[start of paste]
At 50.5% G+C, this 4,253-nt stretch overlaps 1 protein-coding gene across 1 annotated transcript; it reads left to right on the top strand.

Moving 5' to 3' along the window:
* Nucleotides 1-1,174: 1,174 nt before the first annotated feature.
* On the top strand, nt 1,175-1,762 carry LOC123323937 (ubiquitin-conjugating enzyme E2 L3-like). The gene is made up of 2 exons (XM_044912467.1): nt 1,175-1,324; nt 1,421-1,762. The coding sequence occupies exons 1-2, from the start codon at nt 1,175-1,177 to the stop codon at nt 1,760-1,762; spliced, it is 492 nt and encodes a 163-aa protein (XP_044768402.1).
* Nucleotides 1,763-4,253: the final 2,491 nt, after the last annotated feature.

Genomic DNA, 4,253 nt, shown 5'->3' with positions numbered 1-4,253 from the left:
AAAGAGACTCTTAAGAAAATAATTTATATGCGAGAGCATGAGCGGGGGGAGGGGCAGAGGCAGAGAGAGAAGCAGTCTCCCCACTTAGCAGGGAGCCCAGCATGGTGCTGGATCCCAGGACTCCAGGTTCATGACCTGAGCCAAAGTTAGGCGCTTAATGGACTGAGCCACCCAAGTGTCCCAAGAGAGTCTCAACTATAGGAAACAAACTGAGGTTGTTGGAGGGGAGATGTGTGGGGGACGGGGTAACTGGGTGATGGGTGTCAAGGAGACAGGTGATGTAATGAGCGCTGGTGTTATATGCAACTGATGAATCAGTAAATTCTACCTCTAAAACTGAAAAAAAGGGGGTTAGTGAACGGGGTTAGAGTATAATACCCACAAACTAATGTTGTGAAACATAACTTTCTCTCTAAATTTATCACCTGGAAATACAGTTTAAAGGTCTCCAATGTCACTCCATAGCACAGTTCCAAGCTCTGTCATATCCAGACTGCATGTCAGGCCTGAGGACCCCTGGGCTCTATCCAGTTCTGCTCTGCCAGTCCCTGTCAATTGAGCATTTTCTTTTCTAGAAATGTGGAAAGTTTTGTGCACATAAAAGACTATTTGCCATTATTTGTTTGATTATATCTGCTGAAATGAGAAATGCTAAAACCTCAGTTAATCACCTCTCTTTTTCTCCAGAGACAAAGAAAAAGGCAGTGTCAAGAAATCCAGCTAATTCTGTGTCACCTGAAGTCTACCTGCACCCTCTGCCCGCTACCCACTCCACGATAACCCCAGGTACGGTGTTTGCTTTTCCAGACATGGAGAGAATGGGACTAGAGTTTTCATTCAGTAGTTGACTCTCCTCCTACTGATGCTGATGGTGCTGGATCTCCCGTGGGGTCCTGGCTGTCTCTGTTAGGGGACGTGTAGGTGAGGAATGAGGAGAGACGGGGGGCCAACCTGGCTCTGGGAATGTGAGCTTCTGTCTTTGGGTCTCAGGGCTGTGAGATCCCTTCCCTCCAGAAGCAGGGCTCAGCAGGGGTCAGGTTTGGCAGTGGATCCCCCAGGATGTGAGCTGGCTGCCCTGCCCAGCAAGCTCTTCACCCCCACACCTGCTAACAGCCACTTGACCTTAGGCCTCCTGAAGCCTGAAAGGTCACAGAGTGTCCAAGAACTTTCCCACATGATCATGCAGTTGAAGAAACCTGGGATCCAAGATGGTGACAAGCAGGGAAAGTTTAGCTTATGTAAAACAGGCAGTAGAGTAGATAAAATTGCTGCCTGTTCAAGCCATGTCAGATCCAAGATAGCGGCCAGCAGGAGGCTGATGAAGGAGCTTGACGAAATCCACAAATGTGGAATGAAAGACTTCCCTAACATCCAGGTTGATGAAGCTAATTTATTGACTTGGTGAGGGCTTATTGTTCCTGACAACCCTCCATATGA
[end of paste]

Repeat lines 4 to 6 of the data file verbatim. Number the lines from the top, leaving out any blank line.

* On the top strand, nt 1,175-1,762 carry LOC123323937 (ubiquitin-conjugating enzyme E2 L3-like). The gene is made up of 2 exons (XM_044912467.1): nt 1,175-1,324; nt 1,421-1,762. The coding sequence occupies exons 1-2, from the start codon at nt 1,175-1,177 to the stop codon at nt 1,760-1,762; spliced, it is 492 nt and encodes a 163-aa protein (XP_044768402.1).
* Nucleotides 1,763-4,253: the final 2,491 nt, after the last annotated feature.

Genomic DNA, 4,253 nt, shown 5'->3' with positions numbered 1-4,253 from the left: